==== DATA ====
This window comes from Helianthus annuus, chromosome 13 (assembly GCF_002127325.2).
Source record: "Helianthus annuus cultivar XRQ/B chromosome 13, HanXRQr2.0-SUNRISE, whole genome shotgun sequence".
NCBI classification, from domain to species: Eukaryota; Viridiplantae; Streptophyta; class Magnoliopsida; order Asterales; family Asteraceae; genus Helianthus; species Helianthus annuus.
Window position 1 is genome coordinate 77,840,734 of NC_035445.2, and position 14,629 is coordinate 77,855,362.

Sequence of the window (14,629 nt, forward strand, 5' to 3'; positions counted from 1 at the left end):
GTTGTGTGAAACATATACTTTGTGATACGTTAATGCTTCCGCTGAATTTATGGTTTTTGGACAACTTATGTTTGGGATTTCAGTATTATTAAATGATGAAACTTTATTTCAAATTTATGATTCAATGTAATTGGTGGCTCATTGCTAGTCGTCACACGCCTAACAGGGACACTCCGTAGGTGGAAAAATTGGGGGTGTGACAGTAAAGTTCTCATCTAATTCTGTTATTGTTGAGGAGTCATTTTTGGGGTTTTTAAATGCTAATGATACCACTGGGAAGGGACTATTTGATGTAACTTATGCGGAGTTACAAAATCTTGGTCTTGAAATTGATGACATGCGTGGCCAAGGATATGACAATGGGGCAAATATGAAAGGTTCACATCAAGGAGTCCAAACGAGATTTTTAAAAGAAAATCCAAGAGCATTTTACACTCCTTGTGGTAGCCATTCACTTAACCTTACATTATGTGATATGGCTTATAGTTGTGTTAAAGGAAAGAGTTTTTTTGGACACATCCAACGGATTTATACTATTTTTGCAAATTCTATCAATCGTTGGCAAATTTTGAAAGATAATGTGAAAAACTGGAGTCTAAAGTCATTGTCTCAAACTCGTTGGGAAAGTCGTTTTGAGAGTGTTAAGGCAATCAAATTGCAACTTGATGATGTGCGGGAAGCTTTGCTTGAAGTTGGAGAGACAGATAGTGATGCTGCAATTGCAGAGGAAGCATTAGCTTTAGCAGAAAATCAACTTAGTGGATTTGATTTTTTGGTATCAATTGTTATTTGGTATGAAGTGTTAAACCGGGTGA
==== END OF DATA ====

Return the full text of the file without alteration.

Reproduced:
This window comes from Helianthus annuus, chromosome 13 (assembly GCF_002127325.2).
Source record: "Helianthus annuus cultivar XRQ/B chromosome 13, HanXRQr2.0-SUNRISE, whole genome shotgun sequence".
NCBI classification, from domain to species: Eukaryota; Viridiplantae; Streptophyta; class Magnoliopsida; order Asterales; family Asteraceae; genus Helianthus; species Helianthus annuus.
Window position 1 is genome coordinate 77,840,734 of NC_035445.2, and position 14,629 is coordinate 77,855,362.

Sequence of the window (14,629 nt, forward strand, 5' to 3'; positions counted from 1 at the left end):
GTTGTGTGAAACATATACTTTGTGATACGTTAATGCTTCCGCTGAATTTATGGTTTTTGGACAACTTATGTTTGGGATTTCAGTATTATTAAATGATGAAACTTTATTTCAAATTTATGATTCAATGTAATTGGTGGCTCATTGCTAGTCGTCACACGCCTAACAGGGACACTCCGTAGGTGGAAAAATTGGGGGTGTGACAGTAAAGTTCTCATCTAATTCTGTTATTGTTGAGGAGTCATTTTTGGGGTTTTTAAATGCTAATGATACCACTGGGAAGGGACTATTTGATGTAACTTATGCGGAGTTACAAAATCTTGGTCTTGAAATTGATGACATGCGTGGCCAAGGATATGACAATGGGGCAAATATGAAAGGTTCACATCAAGGAGTCCAAACGAGATTTTTAAAAGAAAATCCAAGAGCATTTTACACTCCTTGTGGTAGCCATTCACTTAACCTTACATTATGTGATATGGCTTATAGTTGTGTTAAAGGAAAGAGTTTTTTTGGACACATCCAACGGATTTATACTATTTTTGCAAATTCTATCAATCGTTGGCAAATTTTGAAAGATAATGTGAAAAACTGGAGTCTAAAGTCATTGTCTCAAACTCGTTGGGAAAGTCGTTTTGAGAGTGTTAAGGCAATCAAATTGCAACTTGATGATGTGCGGGAAGCTTTGCTTGAAGTTGGAGAGACAGATAGTGATGCTGCAATTGCAGAGGAAGCATTAGCTTTAGCAGAAAATCAACTTAGTGGATTTGATTTTTTGGTATCAATTGTTATTTGGTATGAAGTGTTAAACCGGGTGA